The Truth about Bullies
Bullies: All of us have had them. You might even still be dealing with them. You even remember your first bully or your worst bully ever. That is because as a child or teen that person was somehow able to strike you at your core by somehow knowing your weaknesses. Unfortunately that hasn’t changed. It has even gotten worse now with social media, emailing and text messaging. We all know to what extremes people go through to escape their bully.
How can some kids be so mean?
Bullies are consistently picking on others. They name-call and start fights. Bullies push their boundaries and feed off cues as well as their peers. Keep in mind bullies are just kids too. There are numerous causes for a child to be a bully:
- Low self-esteem
- Modeled behavior
- Family conflict
- Or just plain old mean kids
Sometimes there are just “mean kids,” but more often than not bullies are struggling themselves. Bullies can be angry. Anger is usually caused by fear, pain, anxiety and other emotions. It just happens that most the time anger is much easier to express. Other times when a child has low self-esteem they will find someone else to pick on so they feel better about themselves and so the attention is taken off of them and is put on someone else. Jealousy often causes children to pick on someone or maybe the child is self-centered and really can’t understand how their behavior is hurting others.
Lastly being a bully can be picked up from behavior they have seen at home. Children pick up on relationships and conflict more so than what adults give them credit for. If you say “he/she has never seen us fight or heard us yell,” your child still knows. Behavior is modeled and carried out. Family conflict also contributes to bullying behaviors. Children know stress, fighting, pain and it can be hard and confusing. They will deal with it one of the only ways they know, taking it to school and acting out with their peer group.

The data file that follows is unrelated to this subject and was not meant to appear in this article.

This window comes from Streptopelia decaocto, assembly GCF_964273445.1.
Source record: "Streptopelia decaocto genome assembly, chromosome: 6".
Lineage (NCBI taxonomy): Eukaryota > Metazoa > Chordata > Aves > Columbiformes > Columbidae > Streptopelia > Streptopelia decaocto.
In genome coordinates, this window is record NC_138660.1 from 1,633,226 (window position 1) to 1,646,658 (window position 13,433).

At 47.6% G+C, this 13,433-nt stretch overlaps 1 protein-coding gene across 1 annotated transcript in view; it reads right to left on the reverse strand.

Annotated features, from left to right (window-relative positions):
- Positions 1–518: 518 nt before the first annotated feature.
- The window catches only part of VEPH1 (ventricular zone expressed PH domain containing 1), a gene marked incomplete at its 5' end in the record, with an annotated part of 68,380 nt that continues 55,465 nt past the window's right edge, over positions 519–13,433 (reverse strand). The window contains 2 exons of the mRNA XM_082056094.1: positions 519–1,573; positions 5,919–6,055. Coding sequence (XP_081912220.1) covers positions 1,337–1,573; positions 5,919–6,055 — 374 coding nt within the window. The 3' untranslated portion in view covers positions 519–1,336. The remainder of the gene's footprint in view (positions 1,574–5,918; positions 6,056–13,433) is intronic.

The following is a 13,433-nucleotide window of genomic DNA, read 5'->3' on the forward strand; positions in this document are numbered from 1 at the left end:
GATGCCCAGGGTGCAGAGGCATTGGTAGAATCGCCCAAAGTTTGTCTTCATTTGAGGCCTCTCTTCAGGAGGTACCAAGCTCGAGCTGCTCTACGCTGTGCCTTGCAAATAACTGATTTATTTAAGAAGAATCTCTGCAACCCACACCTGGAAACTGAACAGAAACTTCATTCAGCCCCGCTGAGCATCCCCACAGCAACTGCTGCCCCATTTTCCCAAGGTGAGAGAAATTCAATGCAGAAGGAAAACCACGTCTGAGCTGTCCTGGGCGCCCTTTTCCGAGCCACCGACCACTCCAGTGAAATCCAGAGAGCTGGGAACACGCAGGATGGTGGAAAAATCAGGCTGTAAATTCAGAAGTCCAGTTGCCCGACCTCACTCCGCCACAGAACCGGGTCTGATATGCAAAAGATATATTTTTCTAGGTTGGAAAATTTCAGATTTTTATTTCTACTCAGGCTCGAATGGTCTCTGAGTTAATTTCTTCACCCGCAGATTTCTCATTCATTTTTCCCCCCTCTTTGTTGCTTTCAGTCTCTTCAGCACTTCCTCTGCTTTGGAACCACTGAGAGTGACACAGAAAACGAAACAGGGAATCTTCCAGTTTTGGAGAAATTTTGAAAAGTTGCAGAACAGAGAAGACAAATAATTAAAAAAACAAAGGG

How to deal with a bullied child
If your child is being bullied take the time to listen. Talk to your child and teachers. If necessary take things to the school administration. Don’t minimize bullying. Something to keep in mind is that unfortunately some children make “easy” targets. If your child has difficulty picky up social cues he/she could potential be perceived as annoying, difficult or rude, just as an example. Children are usually the same at school as they are at home so if they do anything that gets on your nerves at home they are probably doing that at school as well. Usually that behavior alone can be justification for the bully and makes it easier for others to tease or your child. If this is the case, working with your child at home on correcting the behavior by reinforcing the positive behavior and giving positive affirmation can turn the “annoying” behavior around
What if my child is the bully?
If your child is the bully they need someone to talk to. Listen and help them problem solve. Try to be understanding and not harsh but they need to understand what they’re doing hurts others. If your child is angry, following modeled behavior or is struggling to make sense of family conflict, it would be a good time to seek counseling.